Why We Should Expect Less Of Love – Free Ebook

It can feel very weird, and a bit threatening,
to talk about taking the pressure off a relationship.

Our collective, inherited Romantic culture
likes to imagine functioning couples doing

more or less everything together and being
the centre of each other’s lives. The good

couple is, we are told, one in which two people
mean more or less everything to one another.In

a sound relationship, we are supposed to meet
each other’s needs in every area of existence

– from sex to intellectual stimulation,
cooking styles to bedroom habits. We’re

supposed to lead our social life in tandem,
be the primary sounding board for one another’s

problems and complete each other in spirit
and in matter. If they’re involved in a

sport, we should at once join in or at least
come and support them every weekend; if we

want to visit a particular country, they are
supposed to trot along enthusiastically with

us; our friends are meant to be their friends…
It sounds sweet but it is – over the long

term – a recipe for disaster. No two people
can ever match each other across all areas

of existence; and the attempt to do so inevitably
ushers in bitterness and rage. We have, at

the collective level, given ourselves a hugely
unhelpful picture of how love should go. Any

independent move is read like a sign that
we can’t actually love one another: it is

taken to be a sign of imminent danger if we
visit other countries on our own or sleep

apart. So we end up badgering each other to
do things that we don’t really like (we

force each other to endure tedious hobbies
or see each other’s peculiar old friends),

not even because we inherently want to do
so but because any other arrangement has come

to seem like evidence of betrayal. A more
realistic and in the proper sense Romantic

view of couples would suggest that there have
to be a few strong areas where we can meet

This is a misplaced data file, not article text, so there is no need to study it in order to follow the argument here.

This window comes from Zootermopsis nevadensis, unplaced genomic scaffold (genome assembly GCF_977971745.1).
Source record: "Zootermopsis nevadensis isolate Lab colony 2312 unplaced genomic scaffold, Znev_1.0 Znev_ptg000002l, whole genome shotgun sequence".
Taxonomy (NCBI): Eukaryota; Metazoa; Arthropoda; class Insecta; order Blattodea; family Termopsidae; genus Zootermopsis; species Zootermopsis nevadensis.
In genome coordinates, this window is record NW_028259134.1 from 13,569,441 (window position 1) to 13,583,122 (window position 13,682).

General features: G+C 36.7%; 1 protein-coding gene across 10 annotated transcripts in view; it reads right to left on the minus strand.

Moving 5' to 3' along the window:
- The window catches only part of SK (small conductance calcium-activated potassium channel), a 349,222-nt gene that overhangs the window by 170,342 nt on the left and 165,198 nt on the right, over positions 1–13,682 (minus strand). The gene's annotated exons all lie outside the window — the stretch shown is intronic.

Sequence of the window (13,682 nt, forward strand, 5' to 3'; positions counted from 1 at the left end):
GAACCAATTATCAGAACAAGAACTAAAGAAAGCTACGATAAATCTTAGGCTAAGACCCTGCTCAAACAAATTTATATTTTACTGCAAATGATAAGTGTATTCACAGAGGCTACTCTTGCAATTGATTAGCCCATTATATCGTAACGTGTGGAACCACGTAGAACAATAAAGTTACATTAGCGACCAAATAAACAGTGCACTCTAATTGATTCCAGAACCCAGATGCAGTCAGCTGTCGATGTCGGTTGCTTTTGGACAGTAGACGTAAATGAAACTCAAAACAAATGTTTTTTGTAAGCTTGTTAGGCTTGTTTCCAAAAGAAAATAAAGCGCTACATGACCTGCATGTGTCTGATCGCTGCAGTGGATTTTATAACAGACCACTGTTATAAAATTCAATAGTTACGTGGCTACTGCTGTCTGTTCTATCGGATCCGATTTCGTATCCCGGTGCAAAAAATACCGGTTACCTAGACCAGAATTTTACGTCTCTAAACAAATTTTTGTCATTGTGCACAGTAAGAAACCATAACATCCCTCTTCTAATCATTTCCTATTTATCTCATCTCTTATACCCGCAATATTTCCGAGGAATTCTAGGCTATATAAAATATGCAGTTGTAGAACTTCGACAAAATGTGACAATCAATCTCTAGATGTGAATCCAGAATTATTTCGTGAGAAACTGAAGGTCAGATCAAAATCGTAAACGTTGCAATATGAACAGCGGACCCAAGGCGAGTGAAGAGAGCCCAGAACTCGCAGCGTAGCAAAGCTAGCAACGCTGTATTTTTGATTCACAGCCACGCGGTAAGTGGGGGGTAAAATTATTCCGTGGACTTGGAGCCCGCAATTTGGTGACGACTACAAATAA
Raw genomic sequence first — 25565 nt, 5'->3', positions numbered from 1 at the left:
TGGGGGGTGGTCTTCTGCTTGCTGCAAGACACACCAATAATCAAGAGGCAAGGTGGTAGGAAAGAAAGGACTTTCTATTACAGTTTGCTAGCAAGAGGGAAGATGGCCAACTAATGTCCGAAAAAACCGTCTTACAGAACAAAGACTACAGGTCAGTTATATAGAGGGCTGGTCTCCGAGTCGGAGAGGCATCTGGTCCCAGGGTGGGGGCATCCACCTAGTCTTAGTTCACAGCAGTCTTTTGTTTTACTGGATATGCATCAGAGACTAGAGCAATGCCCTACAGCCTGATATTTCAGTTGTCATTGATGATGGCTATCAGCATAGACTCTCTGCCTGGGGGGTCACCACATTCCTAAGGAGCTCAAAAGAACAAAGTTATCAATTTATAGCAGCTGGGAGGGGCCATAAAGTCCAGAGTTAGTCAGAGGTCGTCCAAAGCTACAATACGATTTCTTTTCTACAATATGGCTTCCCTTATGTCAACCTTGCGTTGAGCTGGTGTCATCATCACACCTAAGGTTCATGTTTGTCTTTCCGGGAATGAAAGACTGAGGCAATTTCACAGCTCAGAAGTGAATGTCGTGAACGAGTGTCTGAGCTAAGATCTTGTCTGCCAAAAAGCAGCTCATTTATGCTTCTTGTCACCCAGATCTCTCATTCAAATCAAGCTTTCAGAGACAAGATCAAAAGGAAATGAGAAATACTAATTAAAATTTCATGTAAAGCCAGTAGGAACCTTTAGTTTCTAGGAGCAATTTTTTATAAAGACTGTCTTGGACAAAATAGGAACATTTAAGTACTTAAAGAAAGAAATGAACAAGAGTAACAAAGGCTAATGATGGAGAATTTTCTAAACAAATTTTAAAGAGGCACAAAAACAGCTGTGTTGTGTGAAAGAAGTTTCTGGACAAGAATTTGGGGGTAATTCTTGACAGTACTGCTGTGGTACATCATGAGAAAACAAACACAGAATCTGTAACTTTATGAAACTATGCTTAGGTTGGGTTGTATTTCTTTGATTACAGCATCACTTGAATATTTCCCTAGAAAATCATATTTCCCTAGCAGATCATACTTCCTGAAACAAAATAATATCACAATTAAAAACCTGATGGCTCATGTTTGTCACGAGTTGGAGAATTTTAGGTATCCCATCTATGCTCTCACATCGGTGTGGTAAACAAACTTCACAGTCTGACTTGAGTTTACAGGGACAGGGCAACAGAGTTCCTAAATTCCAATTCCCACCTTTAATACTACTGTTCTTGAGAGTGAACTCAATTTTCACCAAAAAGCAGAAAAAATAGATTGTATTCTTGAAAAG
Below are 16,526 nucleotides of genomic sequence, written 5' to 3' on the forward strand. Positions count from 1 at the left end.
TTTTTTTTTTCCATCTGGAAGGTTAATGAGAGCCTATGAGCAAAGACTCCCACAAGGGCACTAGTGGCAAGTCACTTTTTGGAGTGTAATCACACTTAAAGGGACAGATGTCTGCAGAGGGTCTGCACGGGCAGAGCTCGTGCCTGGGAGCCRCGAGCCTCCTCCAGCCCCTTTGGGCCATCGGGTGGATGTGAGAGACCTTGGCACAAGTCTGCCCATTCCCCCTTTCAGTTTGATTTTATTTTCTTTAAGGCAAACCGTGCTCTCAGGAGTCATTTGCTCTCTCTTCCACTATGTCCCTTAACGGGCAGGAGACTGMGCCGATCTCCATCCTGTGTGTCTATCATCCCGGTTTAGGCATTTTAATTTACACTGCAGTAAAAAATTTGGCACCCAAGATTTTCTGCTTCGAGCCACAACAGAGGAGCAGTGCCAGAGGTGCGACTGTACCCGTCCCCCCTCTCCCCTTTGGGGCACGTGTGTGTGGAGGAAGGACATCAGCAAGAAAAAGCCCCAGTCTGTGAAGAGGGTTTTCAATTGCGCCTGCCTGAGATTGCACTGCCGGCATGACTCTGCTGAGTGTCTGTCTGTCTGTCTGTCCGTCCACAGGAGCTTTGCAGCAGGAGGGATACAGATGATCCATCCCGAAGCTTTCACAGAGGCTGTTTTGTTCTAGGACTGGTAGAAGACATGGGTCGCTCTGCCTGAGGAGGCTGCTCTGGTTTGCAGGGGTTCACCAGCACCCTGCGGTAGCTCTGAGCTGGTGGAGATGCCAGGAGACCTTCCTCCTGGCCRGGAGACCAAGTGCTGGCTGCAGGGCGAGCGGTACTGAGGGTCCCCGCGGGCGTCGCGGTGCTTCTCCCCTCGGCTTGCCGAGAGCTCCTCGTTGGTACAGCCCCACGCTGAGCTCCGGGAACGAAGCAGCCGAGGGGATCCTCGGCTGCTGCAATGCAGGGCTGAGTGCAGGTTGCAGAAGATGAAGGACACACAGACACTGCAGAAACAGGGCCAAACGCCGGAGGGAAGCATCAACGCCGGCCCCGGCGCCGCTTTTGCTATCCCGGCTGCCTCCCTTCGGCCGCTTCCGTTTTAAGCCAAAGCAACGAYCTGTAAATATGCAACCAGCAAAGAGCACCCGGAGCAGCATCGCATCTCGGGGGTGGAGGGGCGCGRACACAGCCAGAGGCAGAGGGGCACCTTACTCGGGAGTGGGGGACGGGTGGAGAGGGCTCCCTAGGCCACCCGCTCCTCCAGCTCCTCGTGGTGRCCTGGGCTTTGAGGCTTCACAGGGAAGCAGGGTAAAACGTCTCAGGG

each others needs, but that there should also
be plenty of others where we are clearly better

off pursuing our goals on our own. Consider
the following list of independent activities

and give them stars (from one to five) if
they strike you as relevant: I’d like to

… – Travel without my partner – Have
dinner one to one with a friend – Be able

to go to a party without my partner, and not
have them feel left out – Visit my parents

alone – Have my own financial adviser – Go
for long walks on my own – Have a separate

bathroom – Go shopping with a friend rather
than with my partner Look at each other’s

stars and list. Is there anything that you
feel you could accommodate? We should recognise

that a degree of independence isn’t an attack
on a partner: it’s a guarantee of the solidity

of the underlying commitment one has made.
Truly stable couples aren’t those that do

everything together, it’s those that have
managed to interpret their differences in

non-dramatic, non-disloyal terms. Ultimately,
a reduction of dependence doesn’t mean a

relationship is unraveling: it means that
we have learnt to focus more clearly and intently

on what the other person can actually bring
us and have stopped blaming them for not being

someone they never were. We no longer need
to be upset that their ideal holiday destination

strikes us as unappealing, or that their friends
seem boring. We have learnt, instead, to value

them for the areas where we truly see eye
to eye. To enjoy a harmonious union with someone,

we should ensure that we have plenty of sources
of excitement, reassurance and stimulation

outside of them. When we hit problems, we
should be able to lean on other supports.

The demand that another person compensate
us for all that’s alarming, wearing or deficient

in our lives is a mechanism for systematically
destroying any relationship. Our conflicts

and disappointments will at once feel more
manageable when we stop asking our partner

to function as our long lost other half. The
more we can survive without a relationship,

the greater will be its chances of survival
and fulfillment. We will truly give love a

chance when we stop believing it can single-handedly
save us.

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